The topic of the summer school was "Geophysics from Space using Micro- or Nano-Satellite Constellations" and took place from July 16-25.
It was the end of April when an email starting with the sentence "We are pleased to inform you that your application has been accepted and that we can offer you a place in the Summer School Alpbach 2019." made me smile. I was accepted, alongside 59 other students from the ESA membership countries to the 43rd summer school in Alpbach, Austria.
On Tuesday everything started. After the first lectures about magnetic and gravity fields, we were assigned to teams. My team was team red - the team name "Red Hot Chili Plumes" was established very early and the mission name "RUBIKS - Reconstruction of Undercrust Behaviour with Interconnected (K)cubeSatellites" was also not long in coming. One of my favourite moments in the summer school was, when a team member of the science group started the Mission Objectives and Requirements Review-presentation with "And this is what our engineers were doing for the past three days", while showing our logo.
The RUBIKS mission had the purpose to investigate mantle composition and dynamics - particularly mantle plume formation and their role in plate tectonics. It was a joint mission of the magnetic field and gravity field. One objective was the lower mantle density, which should be evaluated by the gravity measurements. The second objective was measuring and detecting the magnetic field of the induced current.
The mission required two constellations with 4 CubeSats each. Two cartwheel-helix formations were chosen with a distance of 100-200 km between the satellites within the formation.
Diurnal and Nocturnal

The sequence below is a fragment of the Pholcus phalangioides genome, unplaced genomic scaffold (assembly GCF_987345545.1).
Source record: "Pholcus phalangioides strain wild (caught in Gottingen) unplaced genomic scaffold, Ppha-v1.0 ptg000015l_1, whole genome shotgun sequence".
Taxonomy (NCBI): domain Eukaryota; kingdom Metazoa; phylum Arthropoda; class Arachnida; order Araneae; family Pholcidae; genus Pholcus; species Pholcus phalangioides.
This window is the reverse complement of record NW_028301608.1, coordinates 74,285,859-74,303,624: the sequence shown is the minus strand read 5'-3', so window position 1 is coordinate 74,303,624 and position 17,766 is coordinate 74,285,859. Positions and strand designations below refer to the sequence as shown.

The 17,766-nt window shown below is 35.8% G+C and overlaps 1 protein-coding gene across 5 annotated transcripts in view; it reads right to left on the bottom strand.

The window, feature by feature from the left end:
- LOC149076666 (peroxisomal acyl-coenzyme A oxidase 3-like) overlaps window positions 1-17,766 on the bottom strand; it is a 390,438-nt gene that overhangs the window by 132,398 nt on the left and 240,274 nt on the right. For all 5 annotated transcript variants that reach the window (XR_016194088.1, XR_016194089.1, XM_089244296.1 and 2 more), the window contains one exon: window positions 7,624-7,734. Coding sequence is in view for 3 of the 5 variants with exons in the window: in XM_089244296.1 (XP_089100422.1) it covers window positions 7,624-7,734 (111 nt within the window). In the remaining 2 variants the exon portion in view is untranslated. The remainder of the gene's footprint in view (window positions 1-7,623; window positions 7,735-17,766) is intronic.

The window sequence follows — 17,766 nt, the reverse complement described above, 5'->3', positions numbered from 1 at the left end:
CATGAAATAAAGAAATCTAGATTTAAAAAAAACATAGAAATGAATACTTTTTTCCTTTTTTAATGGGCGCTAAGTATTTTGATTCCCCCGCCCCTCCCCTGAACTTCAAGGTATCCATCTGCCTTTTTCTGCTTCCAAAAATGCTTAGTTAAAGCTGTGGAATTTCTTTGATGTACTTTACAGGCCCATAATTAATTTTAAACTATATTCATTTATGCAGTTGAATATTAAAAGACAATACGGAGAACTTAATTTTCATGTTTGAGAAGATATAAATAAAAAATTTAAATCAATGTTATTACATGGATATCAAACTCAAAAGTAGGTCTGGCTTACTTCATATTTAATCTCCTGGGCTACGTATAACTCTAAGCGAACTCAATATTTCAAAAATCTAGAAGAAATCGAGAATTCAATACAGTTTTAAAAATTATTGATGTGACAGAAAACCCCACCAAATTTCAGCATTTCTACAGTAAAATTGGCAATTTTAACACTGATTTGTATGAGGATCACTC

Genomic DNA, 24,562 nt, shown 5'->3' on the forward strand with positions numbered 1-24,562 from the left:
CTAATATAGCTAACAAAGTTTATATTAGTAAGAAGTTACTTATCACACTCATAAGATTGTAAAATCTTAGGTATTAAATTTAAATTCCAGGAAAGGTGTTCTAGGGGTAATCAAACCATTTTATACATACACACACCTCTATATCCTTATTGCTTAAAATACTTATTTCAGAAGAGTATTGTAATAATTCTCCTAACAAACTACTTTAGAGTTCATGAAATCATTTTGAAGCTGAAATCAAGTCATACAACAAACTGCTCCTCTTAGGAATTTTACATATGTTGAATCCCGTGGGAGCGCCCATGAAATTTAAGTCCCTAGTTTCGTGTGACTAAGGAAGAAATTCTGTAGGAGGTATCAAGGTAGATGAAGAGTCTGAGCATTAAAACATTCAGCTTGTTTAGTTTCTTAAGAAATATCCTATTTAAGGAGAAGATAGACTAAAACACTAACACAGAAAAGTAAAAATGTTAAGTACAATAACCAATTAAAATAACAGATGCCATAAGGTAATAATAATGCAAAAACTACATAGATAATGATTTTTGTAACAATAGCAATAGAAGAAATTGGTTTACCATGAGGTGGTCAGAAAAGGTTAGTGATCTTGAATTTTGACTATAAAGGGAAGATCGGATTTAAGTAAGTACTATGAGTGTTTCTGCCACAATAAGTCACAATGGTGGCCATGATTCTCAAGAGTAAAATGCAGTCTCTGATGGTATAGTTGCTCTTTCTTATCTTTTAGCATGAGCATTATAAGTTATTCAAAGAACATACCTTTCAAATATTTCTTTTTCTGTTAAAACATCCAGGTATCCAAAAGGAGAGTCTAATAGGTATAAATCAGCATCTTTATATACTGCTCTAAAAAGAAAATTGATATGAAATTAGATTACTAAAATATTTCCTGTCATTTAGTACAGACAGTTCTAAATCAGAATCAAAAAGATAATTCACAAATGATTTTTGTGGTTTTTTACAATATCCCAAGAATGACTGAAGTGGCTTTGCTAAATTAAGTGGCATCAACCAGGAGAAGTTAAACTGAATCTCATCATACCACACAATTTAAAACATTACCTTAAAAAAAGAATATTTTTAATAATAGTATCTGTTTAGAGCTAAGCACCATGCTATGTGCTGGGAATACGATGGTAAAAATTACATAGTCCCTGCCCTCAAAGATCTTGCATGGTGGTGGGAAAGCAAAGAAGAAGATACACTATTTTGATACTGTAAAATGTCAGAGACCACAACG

In Alpbach, there was basically no time for sleeping. Lectures started at 9 a.m. and due to mission preparation, evenings (or nights) were never-ending. And this was exactly, what I liked so much about the summer school. We ate together, worked together and did yoga together - everything was very familial and making friends in this atmosphere was quite easy. The most special moments in these 10 days were:
At the beginning of the summer school, we were already able to see a lunar eclipse - a perfect start for a space-related summer school!
We started to create a model of our RUBIKS CubeSat. One version on the computer, and one out of some cardboard boxes. There's always a difference between expectation and reality.
50th Anniversary of Apollo 11
The 50th anniversary made the summer school even more special.
Late Night Yoga
To take a break, we decided to do a bit of yoga in the sports hall of the schoolhouse. Apparently, we had a very good photographer who was always in the right place at the right time and therefore this picture was taken.
Hiking in the Alps
Whilst in one of the most beautiful parts of Austria, we couldn't miss out on doing a hike. Besides reaching the summit cross, we went swimming in a lake, saw some cows and took a ride with an alpine toboggan - I don't know if this translates well, we call it "Sommerrodelbahn".
In the course of the summer school, four birthdays were celebrated. One of them was my 22nd birthday when I got an amazing chocolate cake and the whole summer school sang happy birthday.
Scientists vs. Engineers
We were in the same room, but communication was a big issue not only between the scientists and the engineers, but also within each group. Nevertheless, we were a team and therefore we needed to talk to each other to understand the requirements of both parties - if this was a good idea? It depends (because it always depends when scientists start talking). At first, it came out that we needed 14.000 CubeSats, which is not only expensive but also ridiculous to plan and develop. The engineers started with 3 CubeSats and so, after a big discussion, we were able to meet somewhere in the middle and decided to use eight satellites.
Last Moments in Alpbach
The last couple of hours before the deadline on Wednesday midnight were very stressful. We were writing our report and created a presentation. Afterwards I was literally falling into my bed and barely came out of bed for the presentations, which started at 9 in the morning. By totally ignoring the outreach part in the presentation, the jury asked us to create a slogan for the mission and incredibly in less than one minute, a team member came up with "RUBIKS - Solving the puzzle of the Earth’s mantle" which was followed by a big applause.
The picture shows us - completely happy, but exhausted - after the presentation.
In the evening we had a big farewell dinner at the congress centre and won the award for the most innovative mission. I'm very glad, that I was able to attend this summer school. I want to thank FFG and ESA for this great opportunity and Jacob Smith for helping me with the blog post!